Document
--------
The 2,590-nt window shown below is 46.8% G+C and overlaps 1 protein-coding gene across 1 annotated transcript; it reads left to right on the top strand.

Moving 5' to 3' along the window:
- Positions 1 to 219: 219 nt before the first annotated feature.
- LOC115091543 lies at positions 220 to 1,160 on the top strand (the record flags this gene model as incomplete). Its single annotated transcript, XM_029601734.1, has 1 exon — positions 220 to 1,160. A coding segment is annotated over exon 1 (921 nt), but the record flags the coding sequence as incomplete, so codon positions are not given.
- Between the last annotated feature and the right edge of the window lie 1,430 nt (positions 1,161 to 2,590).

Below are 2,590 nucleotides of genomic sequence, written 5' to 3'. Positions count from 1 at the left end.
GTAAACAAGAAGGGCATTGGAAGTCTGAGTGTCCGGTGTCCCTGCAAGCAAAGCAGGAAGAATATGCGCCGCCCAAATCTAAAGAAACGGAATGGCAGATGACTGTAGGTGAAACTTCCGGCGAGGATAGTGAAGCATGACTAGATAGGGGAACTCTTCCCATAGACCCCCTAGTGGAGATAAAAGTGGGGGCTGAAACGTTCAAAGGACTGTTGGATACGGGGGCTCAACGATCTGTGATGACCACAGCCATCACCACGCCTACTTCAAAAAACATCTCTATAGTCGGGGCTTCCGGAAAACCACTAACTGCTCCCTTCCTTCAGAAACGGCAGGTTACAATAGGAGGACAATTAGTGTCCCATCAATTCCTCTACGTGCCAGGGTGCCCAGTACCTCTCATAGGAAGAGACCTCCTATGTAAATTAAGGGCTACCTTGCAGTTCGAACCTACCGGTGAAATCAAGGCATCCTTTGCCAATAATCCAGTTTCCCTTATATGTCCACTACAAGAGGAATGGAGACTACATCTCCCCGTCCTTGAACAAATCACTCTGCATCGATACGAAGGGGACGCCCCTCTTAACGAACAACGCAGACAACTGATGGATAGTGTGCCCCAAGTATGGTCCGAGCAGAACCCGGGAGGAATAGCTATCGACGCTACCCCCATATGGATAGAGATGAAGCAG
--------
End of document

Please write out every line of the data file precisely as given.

The 2,590-nt window shown below is 46.8% G+C and overlaps 1 protein-coding gene across 1 annotated transcript; it reads left to right on the top strand.

Moving 5' to 3' along the window:
- Positions 1 to 219: 219 nt before the first annotated feature.
- LOC115091543 lies at positions 220 to 1,160 on the top strand (the record flags this gene model as incomplete). Its single annotated transcript, XM_029601734.1, has 1 exon — positions 220 to 1,160. A coding segment is annotated over exon 1 (921 nt), but the record flags the coding sequence as incomplete, so codon positions are not given.
- Between the last annotated feature and the right edge of the window lie 1,430 nt (positions 1,161 to 2,590).

Below are 2,590 nucleotides of genomic sequence, written 5' to 3'. Positions count from 1 at the left end.
GTAAACAAGAAGGGCATTGGAAGTCTGAGTGTCCGGTGTCCCTGCAAGCAAAGCAGGAAGAATATGCGCCGCCCAAATCTAAAGAAACGGAATGGCAGATGACTGTAGGTGAAACTTCCGGCGAGGATAGTGAAGCATGACTAGATAGGGGAACTCTTCCCATAGACCCCCTAGTGGAGATAAAAGTGGGGGCTGAAACGTTCAAAGGACTGTTGGATACGGGGGCTCAACGATCTGTGATGACCACAGCCATCACCACGCCTACTTCAAAAAACATCTCTATAGTCGGGGCTTCCGGAAAACCACTAACTGCTCCCTTCCTTCAGAAACGGCAGGTTACAATAGGAGGACAATTAGTGTCCCATCAATTCCTCTACGTGCCAGGGTGCCCAGTACCTCTCATAGGAAGAGACCTCCTATGTAAATTAAGGGCTACCTTGCAGTTCGAACCTACCGGTGAAATCAAGGCATCCTTTGCCAATAATCCAGTTTCCCTTATATGTCCACTACAAGAGGAATGGAGACTACATCTCCCCGTCCTTGAACAAATCACTCTGCATCGATACGAAGGGGACGCCCCTCTTAACGAACAACGCAGACAACTGATGGATAGTGTGCCCCAAGTATGGTCCGAGCAGAACCCGGGAGGAATAGCTATCGACGCTACCCCCATATGGATAGAGATGAAGCAG